Offa’s Dyke – Shropshire and Wales


We are all as full of echoes as a rocky wood, echoes of the past, reflex echoes of the future, and echoes of the soil…

– Mary Webb, Gone to Earth (1917)

The photo above was taken late afternoon in a place that seemed to have come straight out of the Powell/Pressburger film of Gone to Earth, adapted from Mary Webb’s book…


6 thoughts on “Offa’s Dyke – Shropshire and Wales

  1. Your blog is such a treat! There’s so much here about stuff I love; Kate Bush, Penelope Farmer, myths, Alan Garner, Hardy, H.E. Bates etc. etc…

    In my twenties, I went through a very intense Mary Webb phase… well, such things go into shaping who we are, don’t they… so it’s probably an ever-renewing phase really!

    Gone to Earth and Precious Bane absolutely gripped me and spoke so many of the things on my mind when I first read them. The film captures the essence of Gone to Earth so well, I think. Again, the landscape as character…

    Lovely photos – full too of that essence that Mary Webb’s novel and the film capture. And what wonderful skies!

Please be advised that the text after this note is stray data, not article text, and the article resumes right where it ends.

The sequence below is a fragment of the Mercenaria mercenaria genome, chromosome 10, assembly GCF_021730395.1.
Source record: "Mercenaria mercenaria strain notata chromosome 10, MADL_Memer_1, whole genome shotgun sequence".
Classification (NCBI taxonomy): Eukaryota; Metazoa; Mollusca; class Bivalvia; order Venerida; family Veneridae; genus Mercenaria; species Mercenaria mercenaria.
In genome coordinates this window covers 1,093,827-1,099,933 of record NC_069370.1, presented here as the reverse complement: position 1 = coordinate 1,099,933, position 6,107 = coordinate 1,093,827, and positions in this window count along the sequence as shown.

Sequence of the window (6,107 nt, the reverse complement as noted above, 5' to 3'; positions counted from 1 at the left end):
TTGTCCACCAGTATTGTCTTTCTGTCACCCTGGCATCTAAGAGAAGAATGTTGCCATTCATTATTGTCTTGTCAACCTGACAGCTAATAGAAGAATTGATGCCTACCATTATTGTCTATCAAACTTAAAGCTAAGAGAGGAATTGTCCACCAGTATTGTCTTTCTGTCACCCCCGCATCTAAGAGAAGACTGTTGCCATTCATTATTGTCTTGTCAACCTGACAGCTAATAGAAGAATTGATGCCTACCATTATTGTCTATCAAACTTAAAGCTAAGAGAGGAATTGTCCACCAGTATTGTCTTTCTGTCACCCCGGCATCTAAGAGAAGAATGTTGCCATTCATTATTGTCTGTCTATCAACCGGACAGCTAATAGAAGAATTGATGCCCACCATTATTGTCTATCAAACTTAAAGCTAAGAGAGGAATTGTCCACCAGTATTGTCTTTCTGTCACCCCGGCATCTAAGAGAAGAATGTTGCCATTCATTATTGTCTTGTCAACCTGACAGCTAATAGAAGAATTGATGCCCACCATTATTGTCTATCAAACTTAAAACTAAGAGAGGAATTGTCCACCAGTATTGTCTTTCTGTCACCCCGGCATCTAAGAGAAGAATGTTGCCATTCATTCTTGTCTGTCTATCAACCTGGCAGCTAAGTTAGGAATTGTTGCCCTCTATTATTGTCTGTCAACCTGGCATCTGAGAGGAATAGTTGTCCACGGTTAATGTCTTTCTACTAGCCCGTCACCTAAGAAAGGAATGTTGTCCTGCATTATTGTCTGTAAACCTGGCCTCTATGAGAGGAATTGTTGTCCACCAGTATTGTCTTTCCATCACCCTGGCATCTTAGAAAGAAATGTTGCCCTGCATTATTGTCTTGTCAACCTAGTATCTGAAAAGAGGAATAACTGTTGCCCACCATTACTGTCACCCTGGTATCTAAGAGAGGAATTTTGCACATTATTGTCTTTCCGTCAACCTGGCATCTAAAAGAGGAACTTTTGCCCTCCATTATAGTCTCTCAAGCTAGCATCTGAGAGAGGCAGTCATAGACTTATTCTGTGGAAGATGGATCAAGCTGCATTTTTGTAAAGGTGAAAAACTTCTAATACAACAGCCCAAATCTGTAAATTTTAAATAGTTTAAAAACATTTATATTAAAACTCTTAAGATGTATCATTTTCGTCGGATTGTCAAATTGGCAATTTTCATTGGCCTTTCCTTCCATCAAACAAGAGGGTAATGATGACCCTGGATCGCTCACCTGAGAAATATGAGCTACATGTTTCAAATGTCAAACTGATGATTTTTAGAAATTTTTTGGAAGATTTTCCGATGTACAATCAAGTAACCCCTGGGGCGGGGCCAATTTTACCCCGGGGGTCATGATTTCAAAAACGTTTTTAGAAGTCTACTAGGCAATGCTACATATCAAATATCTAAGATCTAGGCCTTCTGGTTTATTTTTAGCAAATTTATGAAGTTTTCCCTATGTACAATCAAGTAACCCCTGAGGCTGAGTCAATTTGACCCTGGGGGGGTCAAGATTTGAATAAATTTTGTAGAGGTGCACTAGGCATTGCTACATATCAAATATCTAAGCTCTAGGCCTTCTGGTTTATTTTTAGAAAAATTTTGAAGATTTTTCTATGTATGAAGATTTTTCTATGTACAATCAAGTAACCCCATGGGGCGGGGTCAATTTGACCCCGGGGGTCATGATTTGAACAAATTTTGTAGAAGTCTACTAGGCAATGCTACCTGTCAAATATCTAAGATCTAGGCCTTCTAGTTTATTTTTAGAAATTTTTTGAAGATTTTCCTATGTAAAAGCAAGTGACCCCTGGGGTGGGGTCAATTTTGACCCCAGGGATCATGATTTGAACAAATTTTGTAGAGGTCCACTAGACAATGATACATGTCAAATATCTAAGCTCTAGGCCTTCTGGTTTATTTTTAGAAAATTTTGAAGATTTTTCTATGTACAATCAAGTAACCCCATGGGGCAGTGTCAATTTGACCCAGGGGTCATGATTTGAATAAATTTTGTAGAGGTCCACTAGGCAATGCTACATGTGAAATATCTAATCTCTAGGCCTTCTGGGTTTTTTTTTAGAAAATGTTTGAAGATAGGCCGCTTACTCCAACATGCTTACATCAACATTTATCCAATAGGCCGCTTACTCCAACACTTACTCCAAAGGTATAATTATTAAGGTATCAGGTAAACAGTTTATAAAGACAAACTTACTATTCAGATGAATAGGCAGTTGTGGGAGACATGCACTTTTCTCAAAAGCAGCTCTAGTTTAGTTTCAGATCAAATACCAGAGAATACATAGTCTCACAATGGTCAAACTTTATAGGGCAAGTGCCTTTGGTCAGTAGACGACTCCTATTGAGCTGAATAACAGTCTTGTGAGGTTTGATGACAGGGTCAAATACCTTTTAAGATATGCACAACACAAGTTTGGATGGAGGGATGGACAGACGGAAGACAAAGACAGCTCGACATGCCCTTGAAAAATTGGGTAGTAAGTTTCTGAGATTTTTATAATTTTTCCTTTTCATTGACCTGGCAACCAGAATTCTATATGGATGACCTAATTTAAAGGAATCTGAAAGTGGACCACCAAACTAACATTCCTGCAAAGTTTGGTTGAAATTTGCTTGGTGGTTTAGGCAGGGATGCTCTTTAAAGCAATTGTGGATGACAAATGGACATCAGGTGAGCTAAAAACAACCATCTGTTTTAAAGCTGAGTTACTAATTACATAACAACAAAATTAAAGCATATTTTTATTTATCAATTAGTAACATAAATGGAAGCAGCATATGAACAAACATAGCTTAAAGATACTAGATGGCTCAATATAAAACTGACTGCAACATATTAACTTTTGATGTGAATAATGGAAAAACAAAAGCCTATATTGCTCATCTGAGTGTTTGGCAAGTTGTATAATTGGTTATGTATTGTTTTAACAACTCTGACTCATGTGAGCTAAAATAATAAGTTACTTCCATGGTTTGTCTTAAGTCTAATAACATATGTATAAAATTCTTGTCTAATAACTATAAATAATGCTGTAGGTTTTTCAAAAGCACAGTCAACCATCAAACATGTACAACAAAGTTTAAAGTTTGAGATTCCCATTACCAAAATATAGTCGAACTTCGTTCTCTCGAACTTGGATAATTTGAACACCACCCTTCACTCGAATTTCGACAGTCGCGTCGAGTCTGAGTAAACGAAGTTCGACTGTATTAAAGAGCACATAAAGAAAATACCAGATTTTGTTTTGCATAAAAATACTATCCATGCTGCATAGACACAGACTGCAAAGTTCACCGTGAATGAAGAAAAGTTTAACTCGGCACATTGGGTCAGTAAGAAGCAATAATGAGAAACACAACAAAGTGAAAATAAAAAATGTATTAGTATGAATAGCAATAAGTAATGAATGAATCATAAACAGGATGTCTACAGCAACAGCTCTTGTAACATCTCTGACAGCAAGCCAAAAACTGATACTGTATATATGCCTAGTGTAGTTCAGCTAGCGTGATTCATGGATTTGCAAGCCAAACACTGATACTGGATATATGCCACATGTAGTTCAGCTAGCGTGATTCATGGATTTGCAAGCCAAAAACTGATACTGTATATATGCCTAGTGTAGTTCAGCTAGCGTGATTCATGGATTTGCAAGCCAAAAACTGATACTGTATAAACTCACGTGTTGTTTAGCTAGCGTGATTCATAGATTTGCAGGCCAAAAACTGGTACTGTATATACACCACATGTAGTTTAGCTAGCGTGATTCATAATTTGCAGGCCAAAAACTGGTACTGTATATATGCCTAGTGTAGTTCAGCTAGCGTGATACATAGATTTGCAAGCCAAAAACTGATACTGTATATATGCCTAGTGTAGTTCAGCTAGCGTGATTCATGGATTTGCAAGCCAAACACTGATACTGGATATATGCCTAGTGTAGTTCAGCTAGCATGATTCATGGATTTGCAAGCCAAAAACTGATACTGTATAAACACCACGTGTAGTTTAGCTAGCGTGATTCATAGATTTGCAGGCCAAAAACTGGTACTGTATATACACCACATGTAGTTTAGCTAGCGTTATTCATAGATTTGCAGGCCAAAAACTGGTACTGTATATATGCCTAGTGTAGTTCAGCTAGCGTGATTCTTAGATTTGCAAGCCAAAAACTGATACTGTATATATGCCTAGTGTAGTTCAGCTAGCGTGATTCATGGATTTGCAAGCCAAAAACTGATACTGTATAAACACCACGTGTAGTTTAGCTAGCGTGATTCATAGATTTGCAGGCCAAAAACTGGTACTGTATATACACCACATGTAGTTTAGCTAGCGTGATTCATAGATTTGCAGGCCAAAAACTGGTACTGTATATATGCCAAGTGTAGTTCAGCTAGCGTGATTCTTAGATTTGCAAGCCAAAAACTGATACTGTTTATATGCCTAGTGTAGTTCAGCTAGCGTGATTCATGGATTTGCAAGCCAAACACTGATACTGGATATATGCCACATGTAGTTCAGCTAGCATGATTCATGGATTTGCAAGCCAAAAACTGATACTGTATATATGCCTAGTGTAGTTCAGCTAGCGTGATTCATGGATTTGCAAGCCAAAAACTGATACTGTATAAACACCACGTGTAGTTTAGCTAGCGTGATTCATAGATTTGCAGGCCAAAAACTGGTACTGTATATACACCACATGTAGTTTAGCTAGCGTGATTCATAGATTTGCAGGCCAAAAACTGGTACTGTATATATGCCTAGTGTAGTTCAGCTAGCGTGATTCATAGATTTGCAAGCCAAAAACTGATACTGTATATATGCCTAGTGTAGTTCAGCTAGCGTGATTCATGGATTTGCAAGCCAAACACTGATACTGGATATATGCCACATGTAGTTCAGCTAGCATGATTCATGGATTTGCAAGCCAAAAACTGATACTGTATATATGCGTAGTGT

• Really pleased that you enjoy it!

      Mary Webb’s description is incredibly rich and dense (and I found out that Cold Comfort Farm is a parody of it, which is interesting!). Hardy-ish hand of fate too.

      Glad that you like the Big Sky…

      • Yes, I love the unleashed power of her work – all that richness and density and spilling out… like the power of the elements themselves…

        It’s a testament, I think, to those links between Mary Webb, Hardy and also D.H. Lawrence that Stella Gibbons wove a bit of all of them into Cold Comfort Farm. It’s fun spotting the allusions! It’s a great read – and a testament in a different way too, really – you know something’s really hit home in the general consciousness when someone writes a parody of it!

      • I’ve yet to read Cold Comfort Farm properly which is daft because I really like Stella Gibbons – but I have seen a 1968 BBC version which really went for parody in no small way with voiceovers of the descriptive passages. They’re like a great spoof from Private Eye today, she’s incredibly sharp. It doesn’t diminish Mary Webb at all though, like you say, and it’s not dismissive – I think Stella Gibbons is similarly observant of the natural world in her other books, and it’s as much Hardy as Lawrence too, and Gibbon’s whole demeanour as a writer is a million miles from smug superiority.

  2. Love the photos and film clip. I have a copy of Precious Bane which was my mother’s but I have not read Gone To Earth. The Shropshire landscape is beautiful – I walked a bit of Offas’s Dyke a few years ago. I think Mary Webb is ready for a revival.

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